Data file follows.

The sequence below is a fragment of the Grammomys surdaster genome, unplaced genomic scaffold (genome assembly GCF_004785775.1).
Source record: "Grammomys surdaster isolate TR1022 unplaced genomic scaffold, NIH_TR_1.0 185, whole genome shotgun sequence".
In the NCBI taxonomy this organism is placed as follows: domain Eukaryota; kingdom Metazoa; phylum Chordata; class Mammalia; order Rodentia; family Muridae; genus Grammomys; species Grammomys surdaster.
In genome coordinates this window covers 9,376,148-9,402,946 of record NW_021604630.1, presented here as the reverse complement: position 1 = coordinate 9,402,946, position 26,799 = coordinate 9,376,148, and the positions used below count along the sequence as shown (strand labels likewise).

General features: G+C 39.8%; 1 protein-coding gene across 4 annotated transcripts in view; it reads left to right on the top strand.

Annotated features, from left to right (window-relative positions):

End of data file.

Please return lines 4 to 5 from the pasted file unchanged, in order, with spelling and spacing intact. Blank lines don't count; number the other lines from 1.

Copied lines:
In genome coordinates this window covers 9,376,148-9,402,946 of record NW_021604630.1, presented here as the reverse complement: position 1 = coordinate 9,402,946, position 26,799 = coordinate 9,376,148, and the positions used below count along the sequence as shown (strand labels likewise).

General features: G+C 39.8%; 1 protein-coding gene across 4 annotated transcripts in view; it reads left to right on the top strand.